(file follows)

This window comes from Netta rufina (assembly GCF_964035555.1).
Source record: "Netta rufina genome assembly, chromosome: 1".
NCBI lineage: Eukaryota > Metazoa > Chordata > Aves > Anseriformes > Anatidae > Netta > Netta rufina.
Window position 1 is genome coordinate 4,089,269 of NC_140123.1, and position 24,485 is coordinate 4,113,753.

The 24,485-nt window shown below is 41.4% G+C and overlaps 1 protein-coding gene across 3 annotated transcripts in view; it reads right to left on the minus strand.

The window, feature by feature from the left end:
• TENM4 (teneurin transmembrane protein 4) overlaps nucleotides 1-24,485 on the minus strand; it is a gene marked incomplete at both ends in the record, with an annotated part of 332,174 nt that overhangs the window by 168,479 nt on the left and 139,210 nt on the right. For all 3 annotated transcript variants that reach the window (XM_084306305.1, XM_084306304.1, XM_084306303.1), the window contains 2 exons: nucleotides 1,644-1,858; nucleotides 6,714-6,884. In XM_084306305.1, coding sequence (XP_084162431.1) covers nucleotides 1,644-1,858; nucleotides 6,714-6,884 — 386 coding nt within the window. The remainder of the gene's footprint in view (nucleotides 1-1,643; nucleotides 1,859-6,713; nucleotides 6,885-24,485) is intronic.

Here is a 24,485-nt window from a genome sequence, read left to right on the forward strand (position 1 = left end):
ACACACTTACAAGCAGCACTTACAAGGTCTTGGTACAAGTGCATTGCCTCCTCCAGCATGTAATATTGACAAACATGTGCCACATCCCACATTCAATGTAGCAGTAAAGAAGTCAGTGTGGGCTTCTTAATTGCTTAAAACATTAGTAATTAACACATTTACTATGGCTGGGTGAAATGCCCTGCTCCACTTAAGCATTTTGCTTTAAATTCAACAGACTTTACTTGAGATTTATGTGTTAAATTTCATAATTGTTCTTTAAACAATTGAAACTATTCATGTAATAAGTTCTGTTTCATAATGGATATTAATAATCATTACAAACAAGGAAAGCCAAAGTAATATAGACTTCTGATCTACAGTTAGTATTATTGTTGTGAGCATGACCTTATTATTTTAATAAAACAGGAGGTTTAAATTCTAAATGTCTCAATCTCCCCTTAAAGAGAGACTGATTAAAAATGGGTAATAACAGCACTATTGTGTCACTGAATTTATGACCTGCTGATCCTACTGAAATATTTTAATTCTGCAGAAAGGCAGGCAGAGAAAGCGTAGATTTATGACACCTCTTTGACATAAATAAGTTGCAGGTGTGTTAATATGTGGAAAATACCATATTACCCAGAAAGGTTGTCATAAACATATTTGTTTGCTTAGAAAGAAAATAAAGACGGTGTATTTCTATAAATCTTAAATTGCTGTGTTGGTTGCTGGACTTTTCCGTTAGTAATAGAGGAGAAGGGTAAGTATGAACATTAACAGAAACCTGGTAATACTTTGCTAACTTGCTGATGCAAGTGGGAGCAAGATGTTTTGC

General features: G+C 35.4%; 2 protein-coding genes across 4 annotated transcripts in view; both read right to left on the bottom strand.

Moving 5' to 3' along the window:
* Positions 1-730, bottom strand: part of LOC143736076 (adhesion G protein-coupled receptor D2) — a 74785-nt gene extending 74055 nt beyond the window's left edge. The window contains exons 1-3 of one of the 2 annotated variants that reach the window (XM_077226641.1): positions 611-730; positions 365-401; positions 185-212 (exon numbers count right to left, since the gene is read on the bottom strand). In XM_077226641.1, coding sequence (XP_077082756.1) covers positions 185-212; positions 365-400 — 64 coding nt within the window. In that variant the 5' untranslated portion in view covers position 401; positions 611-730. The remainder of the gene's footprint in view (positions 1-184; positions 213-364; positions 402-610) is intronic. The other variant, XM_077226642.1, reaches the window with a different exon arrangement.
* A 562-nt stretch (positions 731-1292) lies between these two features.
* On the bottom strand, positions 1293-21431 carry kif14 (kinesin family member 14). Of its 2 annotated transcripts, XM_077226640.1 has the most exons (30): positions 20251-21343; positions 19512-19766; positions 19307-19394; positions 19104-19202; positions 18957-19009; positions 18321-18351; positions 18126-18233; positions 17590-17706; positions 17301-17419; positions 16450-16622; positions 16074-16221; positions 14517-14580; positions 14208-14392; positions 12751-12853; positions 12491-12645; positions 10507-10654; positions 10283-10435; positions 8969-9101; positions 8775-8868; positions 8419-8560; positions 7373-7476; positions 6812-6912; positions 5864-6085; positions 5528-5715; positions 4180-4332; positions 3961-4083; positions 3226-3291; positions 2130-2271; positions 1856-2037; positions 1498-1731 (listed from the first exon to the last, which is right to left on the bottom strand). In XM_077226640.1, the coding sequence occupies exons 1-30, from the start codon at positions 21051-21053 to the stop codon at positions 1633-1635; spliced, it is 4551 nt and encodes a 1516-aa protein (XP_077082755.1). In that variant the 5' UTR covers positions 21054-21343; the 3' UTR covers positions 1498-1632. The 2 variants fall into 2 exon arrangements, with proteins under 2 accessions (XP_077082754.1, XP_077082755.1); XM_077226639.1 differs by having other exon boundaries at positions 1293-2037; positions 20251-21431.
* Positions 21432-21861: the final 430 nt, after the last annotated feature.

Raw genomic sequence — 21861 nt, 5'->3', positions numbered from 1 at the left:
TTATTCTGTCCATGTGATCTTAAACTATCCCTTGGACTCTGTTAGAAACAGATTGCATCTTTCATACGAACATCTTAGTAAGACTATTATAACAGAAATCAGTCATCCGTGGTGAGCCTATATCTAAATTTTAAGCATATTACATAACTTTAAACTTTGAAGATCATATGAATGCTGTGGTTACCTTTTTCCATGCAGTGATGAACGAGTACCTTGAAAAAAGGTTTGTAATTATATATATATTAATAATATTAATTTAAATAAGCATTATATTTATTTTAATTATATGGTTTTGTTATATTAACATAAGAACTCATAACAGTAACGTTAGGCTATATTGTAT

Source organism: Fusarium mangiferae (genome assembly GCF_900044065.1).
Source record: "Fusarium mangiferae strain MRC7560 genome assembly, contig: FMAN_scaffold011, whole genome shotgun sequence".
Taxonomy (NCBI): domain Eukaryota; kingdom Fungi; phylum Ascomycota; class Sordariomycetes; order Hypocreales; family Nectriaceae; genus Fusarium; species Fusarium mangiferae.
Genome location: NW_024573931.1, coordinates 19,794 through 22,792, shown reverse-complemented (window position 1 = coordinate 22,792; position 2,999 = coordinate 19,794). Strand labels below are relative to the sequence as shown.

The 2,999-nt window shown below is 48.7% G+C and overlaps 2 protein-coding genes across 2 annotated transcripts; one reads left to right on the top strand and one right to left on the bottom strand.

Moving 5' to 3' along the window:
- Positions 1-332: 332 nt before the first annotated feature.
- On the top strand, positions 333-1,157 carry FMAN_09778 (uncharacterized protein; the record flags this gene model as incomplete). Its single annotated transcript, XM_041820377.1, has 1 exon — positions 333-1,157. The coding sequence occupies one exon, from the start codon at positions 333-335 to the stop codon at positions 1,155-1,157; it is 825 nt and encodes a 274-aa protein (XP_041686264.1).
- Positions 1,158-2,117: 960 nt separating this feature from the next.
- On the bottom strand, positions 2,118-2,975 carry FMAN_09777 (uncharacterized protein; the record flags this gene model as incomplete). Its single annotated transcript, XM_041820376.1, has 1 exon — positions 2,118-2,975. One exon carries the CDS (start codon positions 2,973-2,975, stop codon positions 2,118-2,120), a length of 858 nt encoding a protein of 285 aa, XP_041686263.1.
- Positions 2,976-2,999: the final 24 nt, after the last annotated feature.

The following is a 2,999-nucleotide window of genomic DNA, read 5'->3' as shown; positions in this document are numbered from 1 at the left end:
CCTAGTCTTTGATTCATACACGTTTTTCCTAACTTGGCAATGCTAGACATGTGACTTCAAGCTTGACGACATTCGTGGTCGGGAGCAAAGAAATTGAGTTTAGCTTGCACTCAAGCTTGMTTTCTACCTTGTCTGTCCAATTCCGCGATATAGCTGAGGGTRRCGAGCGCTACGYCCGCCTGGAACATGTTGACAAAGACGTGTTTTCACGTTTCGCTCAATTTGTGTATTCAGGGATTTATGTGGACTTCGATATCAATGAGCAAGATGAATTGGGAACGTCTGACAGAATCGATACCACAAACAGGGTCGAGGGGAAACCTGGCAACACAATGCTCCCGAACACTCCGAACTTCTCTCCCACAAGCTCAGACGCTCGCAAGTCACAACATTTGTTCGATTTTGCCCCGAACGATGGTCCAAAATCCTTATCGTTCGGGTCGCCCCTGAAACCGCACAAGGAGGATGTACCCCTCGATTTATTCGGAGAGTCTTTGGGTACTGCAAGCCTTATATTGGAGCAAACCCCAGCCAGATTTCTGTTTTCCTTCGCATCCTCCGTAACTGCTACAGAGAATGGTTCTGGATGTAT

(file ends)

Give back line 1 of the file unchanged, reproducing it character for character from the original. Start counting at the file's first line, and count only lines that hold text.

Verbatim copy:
This window comes from Netta rufina (assembly GCF_964035555.1).